Just saying Dale Earnhardt Sr‘s name and Nascar in the same sentence produces instant recall, especially during Nascar’s 53rd Annual Daytona 500 race this week, also known as “The Great American Race“, according to the Daytona International Speedway.
But another Dale was as instantly recognizable in the State of Georgia during the late 70s and early 80s and that was Dale Singleton, who won the Daytona 200 in 1979 and 1981, along with the 1981 AMA Road Championship for motorcycle racing.
And if Dale Singleton had lived it is highly likely he would have given Dale Earnhardt, Sr. a run for his money, as Singleton was known as the fasted motorcycle racer of his time, partially due to the fact that he built his own bikes.
But how would a motorcycle racer have been a competitor against legend stock car racer Dale Earnhardt Sr.? you may ask.
While Singleton was a force to be reckoned with on the motorcycle, and garnered attention in the U.S. and Europe — where he raced as well — recent racing enthusiasts may not realize he had left motorcycle racing at the top of his game and had veered into stock car racing shortly before his fatal plane crash.
In fact, Dale Singleton had left a stock car race with fellow pal Richie Panch – the Daytona Beach, Florida stock car racer — and was a passenger in Panch’s Piper plane when they encountered a storm so bad the plane fell apart, sending them and other passengers abroad to their deaths.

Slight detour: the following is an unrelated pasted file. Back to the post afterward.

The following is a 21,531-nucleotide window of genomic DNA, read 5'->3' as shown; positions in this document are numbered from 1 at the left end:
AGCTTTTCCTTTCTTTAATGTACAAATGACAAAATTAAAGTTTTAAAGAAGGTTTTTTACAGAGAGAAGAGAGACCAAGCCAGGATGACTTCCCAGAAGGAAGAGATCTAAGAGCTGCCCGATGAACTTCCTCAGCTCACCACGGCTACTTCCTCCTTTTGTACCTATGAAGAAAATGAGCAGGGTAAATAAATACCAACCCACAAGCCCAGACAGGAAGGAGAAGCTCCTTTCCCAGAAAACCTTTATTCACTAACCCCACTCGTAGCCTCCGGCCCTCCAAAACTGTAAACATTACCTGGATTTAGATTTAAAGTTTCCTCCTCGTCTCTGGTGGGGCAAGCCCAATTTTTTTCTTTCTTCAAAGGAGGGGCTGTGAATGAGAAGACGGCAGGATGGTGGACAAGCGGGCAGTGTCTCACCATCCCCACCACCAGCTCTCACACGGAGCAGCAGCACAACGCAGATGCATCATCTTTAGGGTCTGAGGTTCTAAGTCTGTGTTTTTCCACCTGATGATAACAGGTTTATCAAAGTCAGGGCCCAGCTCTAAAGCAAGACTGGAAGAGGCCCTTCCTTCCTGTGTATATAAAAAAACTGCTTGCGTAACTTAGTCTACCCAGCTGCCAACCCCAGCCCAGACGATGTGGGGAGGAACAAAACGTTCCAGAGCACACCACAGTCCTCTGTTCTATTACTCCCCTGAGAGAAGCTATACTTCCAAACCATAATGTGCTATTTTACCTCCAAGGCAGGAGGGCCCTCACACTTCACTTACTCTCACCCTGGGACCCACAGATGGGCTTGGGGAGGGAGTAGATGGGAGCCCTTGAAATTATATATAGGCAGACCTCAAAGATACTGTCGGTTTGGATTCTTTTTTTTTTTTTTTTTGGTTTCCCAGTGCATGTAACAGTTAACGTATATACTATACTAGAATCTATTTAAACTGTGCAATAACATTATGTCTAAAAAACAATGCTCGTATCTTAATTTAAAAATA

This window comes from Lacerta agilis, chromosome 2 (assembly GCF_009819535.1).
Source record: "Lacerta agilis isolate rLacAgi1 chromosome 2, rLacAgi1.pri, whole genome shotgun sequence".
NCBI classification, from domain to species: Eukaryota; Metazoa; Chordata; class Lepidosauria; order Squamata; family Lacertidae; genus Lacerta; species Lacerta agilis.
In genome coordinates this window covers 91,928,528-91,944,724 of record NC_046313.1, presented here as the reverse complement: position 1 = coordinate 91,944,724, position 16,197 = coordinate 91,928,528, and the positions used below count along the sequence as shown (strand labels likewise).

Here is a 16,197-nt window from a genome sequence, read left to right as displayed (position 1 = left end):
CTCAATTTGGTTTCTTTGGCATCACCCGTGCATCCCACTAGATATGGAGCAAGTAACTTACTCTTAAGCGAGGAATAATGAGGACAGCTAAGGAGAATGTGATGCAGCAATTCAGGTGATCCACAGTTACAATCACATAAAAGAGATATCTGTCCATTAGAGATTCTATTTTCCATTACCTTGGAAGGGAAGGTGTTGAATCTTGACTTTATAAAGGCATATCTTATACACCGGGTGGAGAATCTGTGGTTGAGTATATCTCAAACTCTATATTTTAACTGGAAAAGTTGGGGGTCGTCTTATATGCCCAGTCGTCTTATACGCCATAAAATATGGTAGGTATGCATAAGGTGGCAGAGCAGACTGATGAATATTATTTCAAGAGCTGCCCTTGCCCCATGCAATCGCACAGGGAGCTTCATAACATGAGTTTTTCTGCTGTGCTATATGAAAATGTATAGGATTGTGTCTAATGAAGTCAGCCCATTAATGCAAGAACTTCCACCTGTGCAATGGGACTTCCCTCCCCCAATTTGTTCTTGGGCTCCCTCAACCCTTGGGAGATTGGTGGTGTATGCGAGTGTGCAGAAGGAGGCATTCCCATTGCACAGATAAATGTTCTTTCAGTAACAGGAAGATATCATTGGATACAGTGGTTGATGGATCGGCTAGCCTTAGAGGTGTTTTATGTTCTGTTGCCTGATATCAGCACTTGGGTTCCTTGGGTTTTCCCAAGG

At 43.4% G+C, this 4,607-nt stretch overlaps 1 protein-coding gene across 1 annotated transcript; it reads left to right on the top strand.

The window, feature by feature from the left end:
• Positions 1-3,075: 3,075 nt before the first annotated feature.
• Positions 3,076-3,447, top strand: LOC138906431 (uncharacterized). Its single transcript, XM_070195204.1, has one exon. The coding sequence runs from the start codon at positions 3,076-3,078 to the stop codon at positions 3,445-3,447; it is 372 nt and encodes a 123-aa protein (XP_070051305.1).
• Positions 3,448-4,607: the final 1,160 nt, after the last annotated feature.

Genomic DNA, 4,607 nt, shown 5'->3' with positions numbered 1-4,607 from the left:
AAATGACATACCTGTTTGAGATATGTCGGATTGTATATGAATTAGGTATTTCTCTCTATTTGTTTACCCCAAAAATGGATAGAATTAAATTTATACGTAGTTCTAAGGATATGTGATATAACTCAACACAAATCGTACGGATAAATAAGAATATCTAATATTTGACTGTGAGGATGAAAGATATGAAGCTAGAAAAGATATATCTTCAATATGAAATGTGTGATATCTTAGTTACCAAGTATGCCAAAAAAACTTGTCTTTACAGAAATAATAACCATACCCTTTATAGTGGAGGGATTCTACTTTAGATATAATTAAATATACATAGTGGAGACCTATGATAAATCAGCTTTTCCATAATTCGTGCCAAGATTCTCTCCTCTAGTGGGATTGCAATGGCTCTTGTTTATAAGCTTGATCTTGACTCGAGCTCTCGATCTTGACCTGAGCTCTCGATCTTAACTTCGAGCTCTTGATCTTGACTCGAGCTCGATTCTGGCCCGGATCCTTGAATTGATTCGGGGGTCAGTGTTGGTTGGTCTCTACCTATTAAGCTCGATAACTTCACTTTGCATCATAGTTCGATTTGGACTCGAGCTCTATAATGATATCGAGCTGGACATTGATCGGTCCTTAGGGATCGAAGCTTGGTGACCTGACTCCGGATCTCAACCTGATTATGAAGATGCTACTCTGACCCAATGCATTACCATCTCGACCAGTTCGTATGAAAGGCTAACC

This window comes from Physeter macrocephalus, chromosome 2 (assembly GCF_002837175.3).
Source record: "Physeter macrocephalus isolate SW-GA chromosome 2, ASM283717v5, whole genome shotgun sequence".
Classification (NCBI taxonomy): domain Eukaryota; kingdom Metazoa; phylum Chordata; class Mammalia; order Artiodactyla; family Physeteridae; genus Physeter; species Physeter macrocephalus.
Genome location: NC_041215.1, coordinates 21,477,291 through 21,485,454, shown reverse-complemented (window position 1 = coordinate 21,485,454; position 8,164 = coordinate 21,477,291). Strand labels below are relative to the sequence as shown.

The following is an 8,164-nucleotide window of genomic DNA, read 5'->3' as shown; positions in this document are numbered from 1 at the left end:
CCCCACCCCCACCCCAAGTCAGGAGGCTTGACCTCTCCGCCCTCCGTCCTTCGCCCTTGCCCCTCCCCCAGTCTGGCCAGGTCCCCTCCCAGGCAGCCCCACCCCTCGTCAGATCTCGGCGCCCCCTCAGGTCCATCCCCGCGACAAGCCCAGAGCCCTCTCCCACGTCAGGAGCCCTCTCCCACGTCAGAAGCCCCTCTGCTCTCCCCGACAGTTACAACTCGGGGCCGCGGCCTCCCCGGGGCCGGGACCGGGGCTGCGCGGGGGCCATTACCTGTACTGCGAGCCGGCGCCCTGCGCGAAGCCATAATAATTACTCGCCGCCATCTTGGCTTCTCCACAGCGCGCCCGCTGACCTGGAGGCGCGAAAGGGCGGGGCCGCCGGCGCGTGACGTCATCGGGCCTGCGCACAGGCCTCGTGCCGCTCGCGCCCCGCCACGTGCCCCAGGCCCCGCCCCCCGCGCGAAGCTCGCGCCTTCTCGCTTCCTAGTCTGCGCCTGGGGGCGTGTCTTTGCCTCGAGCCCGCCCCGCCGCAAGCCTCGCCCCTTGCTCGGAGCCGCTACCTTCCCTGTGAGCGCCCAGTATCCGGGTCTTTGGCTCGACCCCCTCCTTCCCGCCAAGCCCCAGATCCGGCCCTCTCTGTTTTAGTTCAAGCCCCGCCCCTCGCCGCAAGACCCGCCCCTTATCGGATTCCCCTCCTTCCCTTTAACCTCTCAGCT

Racing enthusiasts the world over lost the first Dale to racing back then, in September of 1985. They would go on to lose the second Dale — Dale Earnhardt Sr. — almost two decades later, and actually while in a race.
Dale Singleton and Dale Earnhardt Sr both exit at top of game
Like Dale Earnhardt Sr., Dale Singleton was fast on the tracks, attributed he said to his unique approach to racing.
“Most of my advantage at Daytona is the fact that I got to the level I’m at by doing my own thing mechanically. I know the inside of the bike’s engine like the back of my hand.”
And, indeed, he did, building his own bikes in lieu of using factory made motorcycle racing bikes.
The AMA Motorcycle Hall of Fame says Singleton was so knowledgeable about the mechanics of motorcycle bikes that he not only once — but twice — played “David” to the factory racing team’s “Goliath” on the track, whipping them at their own high-dollar game.
When Dale Singleton exited motorcycle racing for stock car racing instead, he did so with the same intent as racing motorcycles: to win.
Singleton’s untimely death prohibited us ever learning what he would have accommplished on the Daytona track in a stock car, but this fearless racer would have surely been pitted against another Dale eventually.
As it is, Dale Singleton and Dale Earnhardt Sr. both exited the professional arena of motor sports at the height of their respective careers, and the latter will be officially remembered on the 10th anniversary of his death during the 53rd Annual Daytona 500 race this weekend.
Dale Singleton, on the other hand, didn’t live to be in the “Great American Race” in Daytona, but I’m confident his showing would have been just as spectacular if he had. For more about the family this Dale left behind read “NASCAR: Two deaths, two anniversaries – Dale Earnhardt, Sr. and Dale Singleton.”
References: Daytona International Speedway, AMA Motorcycle Hall of Fame Website and Singleton Family